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17 April 2014 12:48 pm ,
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Officials last week revealed that the U.S. contribution to ITER could cost $3.9 billion by 2034—roughly four times the...
An experimental hepatitis B drug that looked safe in animal trials tragically killed five of 15 patients in 1993. Now,...
Using the two high-quality genomes that exist for Neandertals and Denisovans, researchers find clues to gene activity...
A new report from the Intergovernmental Panel on Climate Change (IPCC) concludes that humanity has done little to slow...
Astronomers have discovered an Earth-sized planet in the habitable zone of a red dwarf—a star cooler than the sun—500...
Three years ago, Jennifer Francis of Rutgers University proposed that a warming Arctic was altering the behavior of the...
- 17 April 2014 12:48 pm , Vol. 344 , #6181
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Scratch That Gene
25 July 2007 (All day)
Scratchers of the world take heart. Researchers have identified the first gene in the central nervous system that is responsible for itching. Although other itch genes are known, this is the first one directly linked to the brain and could pave the way for novel drugs to sooth serious itching.
The irritating culprit made by the gene is gastrin-releasing peptide receptor (GRPR). Researchers have been studying the gene for its role in pain, but no one ever tied it to itching. A team led by geneticist Zhou-Feng Chen of Washington University School of Medicine in St. Louis, Missouri, started looking at GRPR because it was interested in pain genes. GRPR is found only in a few spinal nerve cells that send pain and itch signals to the brain. The team soon discovered that the receptor wasn't essential to perceiving pain; mice whose GRPR genes had been knocked out responded normally to various types of pain from heat, inflammation, and mechanical pressure.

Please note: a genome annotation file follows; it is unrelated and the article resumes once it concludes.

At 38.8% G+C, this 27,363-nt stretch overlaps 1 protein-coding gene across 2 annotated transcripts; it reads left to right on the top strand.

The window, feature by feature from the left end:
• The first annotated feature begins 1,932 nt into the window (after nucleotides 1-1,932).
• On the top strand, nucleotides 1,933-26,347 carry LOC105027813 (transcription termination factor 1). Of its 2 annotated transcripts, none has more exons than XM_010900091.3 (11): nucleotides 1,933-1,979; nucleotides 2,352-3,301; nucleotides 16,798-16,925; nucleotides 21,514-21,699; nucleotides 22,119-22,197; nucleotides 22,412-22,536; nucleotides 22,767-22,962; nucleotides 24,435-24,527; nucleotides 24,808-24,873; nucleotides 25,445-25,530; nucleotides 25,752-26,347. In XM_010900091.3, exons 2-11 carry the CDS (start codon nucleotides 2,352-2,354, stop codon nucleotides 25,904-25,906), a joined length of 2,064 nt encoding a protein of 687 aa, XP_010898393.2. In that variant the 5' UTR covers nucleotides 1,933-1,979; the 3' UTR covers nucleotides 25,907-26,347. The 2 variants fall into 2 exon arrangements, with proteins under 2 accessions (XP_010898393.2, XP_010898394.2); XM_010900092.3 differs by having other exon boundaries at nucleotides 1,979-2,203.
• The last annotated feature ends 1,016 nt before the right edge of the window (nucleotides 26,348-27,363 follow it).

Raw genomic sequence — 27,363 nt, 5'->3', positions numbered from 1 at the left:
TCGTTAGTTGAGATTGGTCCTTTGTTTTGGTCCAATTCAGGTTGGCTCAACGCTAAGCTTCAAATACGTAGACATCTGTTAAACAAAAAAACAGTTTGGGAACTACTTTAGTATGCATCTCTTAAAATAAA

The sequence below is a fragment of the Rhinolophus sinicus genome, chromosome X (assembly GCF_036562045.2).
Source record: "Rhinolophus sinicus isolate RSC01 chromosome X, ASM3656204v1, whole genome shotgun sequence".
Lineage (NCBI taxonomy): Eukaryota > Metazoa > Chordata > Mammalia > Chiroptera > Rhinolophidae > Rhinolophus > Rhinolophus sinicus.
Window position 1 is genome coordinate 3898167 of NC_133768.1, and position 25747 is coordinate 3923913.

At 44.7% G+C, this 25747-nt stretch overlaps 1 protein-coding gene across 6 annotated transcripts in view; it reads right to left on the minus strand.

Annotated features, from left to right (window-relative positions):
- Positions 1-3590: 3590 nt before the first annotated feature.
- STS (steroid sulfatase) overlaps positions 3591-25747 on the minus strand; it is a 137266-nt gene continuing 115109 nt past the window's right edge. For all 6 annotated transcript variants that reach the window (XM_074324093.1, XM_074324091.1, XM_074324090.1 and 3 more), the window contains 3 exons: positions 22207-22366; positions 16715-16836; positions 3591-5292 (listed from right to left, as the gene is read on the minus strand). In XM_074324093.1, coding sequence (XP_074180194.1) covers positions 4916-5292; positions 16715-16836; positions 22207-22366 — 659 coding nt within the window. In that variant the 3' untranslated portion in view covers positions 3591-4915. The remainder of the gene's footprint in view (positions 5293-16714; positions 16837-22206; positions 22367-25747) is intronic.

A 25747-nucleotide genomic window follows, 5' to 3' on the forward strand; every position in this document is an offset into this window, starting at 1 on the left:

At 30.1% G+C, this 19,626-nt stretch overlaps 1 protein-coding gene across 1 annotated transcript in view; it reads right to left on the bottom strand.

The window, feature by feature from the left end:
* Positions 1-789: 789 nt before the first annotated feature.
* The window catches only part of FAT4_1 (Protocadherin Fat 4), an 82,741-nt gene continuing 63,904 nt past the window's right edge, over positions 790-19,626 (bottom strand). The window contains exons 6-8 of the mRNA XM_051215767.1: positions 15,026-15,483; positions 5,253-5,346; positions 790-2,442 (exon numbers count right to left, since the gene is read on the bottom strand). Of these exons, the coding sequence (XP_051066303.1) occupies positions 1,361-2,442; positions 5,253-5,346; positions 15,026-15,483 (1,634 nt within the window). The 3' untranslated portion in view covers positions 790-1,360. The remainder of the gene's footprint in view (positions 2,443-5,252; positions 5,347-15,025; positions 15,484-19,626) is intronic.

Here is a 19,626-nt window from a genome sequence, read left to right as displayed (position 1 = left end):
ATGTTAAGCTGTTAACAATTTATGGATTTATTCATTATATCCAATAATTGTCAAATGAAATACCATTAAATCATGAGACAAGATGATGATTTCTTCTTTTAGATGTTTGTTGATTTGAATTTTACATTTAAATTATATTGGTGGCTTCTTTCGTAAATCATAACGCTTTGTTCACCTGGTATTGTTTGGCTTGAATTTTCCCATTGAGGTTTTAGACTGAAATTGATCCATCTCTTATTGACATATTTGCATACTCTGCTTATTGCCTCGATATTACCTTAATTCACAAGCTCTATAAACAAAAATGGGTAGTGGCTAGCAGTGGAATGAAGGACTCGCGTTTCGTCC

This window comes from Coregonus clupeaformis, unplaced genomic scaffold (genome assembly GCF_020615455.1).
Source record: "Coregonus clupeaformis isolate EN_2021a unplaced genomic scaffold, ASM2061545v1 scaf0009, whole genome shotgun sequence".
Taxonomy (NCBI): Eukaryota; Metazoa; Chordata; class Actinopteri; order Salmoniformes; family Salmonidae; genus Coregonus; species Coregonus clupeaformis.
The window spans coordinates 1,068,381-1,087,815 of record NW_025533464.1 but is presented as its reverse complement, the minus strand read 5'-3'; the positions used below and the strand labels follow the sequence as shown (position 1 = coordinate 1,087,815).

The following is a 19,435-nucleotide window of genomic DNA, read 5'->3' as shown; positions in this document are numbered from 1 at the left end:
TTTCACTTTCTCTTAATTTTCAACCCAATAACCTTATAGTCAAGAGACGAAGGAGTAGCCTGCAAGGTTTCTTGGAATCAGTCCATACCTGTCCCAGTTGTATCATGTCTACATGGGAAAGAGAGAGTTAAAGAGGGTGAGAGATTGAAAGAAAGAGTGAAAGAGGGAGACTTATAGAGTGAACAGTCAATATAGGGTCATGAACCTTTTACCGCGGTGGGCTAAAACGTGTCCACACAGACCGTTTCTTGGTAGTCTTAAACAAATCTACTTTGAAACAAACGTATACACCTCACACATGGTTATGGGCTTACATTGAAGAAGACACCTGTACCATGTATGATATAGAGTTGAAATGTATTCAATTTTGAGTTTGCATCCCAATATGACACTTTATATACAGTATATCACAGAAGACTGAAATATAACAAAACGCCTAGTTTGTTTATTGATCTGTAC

The researchers then tested whether GRPR is required for feeling itchy by injecting several itch-inducing compounds into the knockout mice, including histamines--the substances responsible for the itchiness of allergies. The mutant mice didn't scratch anywhere near as much as the normal mice did in response to the injections. Conversely, when the scientists injected normal mice with a substance mimicking the gastrin-releasing peptide, they scratched even more, the team reports online today in Nature.
The authors believe this signaling pathway offers a promising new target for chronic itching. This problem, often intractable, stems from a host of maladies, from skin disorders to tumors.
"It's an excellent study and provides a new molecular target ... that may be exploited to relieve itch," says Earl Carstens, a neuroscientist at the University of California, Davis.
Jeffrey Mogil, who heads the pain genetics lab at McGill University in Montreal, Canada, seconds that conclusion, calling GRPR "an eminently druggable target."